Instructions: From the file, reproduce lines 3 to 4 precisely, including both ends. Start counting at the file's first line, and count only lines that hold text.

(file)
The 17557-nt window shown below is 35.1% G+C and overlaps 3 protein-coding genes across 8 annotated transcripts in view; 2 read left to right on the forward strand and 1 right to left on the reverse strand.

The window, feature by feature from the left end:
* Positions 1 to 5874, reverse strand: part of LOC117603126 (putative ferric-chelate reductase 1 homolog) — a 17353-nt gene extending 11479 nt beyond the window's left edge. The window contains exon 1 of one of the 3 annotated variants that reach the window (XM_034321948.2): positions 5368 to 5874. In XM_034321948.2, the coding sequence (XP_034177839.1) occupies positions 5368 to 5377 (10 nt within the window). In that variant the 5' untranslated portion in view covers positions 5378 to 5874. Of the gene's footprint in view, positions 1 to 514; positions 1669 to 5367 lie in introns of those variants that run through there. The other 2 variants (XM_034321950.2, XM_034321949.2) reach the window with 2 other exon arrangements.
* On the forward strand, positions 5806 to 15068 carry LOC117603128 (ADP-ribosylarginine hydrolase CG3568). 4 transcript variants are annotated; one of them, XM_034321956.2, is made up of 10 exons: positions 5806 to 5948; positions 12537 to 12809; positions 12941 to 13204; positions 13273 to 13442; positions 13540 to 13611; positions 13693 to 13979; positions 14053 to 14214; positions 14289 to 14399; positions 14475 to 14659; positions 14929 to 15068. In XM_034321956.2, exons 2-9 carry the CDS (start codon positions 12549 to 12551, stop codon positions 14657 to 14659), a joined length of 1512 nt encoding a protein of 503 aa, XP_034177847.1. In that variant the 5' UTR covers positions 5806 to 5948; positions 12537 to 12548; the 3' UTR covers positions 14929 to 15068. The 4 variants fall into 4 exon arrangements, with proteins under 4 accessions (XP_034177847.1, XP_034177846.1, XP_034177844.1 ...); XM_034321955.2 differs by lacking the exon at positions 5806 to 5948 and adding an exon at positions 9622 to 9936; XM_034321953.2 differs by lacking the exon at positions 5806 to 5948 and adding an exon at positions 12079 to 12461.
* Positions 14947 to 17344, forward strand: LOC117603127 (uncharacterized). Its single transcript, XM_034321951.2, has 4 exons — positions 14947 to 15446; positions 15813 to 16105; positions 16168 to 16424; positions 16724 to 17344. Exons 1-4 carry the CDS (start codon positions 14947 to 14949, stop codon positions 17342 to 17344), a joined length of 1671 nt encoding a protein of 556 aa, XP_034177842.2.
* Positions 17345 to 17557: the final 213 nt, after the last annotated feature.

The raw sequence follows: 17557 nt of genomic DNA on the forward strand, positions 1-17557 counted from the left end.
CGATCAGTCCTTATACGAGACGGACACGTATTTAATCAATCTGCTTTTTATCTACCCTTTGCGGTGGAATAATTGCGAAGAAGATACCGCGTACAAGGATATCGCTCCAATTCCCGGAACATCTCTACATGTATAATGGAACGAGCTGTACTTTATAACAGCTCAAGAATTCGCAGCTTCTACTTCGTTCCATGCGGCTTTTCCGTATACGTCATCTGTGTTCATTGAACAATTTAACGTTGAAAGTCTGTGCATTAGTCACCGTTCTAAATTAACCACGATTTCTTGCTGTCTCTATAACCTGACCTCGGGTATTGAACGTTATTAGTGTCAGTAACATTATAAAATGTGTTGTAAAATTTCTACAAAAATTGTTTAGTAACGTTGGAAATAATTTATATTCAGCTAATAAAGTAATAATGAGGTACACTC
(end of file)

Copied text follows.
* Positions 1 to 5874, reverse strand: part of LOC117603126 (putative ferric-chelate reductase 1 homolog) — a 17353-nt gene extending 11479 nt beyond the window's left edge. The window contains exon 1 of one of the 3 annotated variants that reach the window (XM_034321948.2): positions 5368 to 5874. In XM_034321948.2, the coding sequence (XP_034177839.1) occupies positions 5368 to 5377 (10 nt within the window). In that variant the 5' untranslated portion in view covers positions 5378 to 5874. Of the gene's footprint in view, positions 1 to 514; positions 1669 to 5367 lie in introns of those variants that run through there. The other 2 variants (XM_034321950.2, XM_034321949.2) reach the window with 2 other exon arrangements.
* On the forward strand, positions 5806 to 15068 carry LOC117603128 (ADP-ribosylarginine hydrolase CG3568). 4 transcript variants are annotated; one of them, XM_034321956.2, is made up of 10 exons: positions 5806 to 5948; positions 12537 to 12809; positions 12941 to 13204; positions 13273 to 13442; positions 13540 to 13611; positions 13693 to 13979; positions 14053 to 14214; positions 14289 to 14399; positions 14475 to 14659; positions 14929 to 15068. In XM_034321956.2, exons 2-9 carry the CDS (start codon positions 12549 to 12551, stop codon positions 14657 to 14659), a joined length of 1512 nt encoding a protein of 503 aa, XP_034177847.1. In that variant the 5' UTR covers positions 5806 to 5948; positions 12537 to 12548; the 3' UTR covers positions 14929 to 15068. The 4 variants fall into 4 exon arrangements, with proteins under 4 accessions (XP_034177847.1, XP_034177846.1, XP_034177844.1 ...); XM_034321955.2 differs by lacking the exon at positions 5806 to 5948 and adding an exon at positions 9622 to 9936; XM_034321953.2 differs by lacking the exon at positions 5806 to 5948 and adding an exon at positions 12079 to 12461.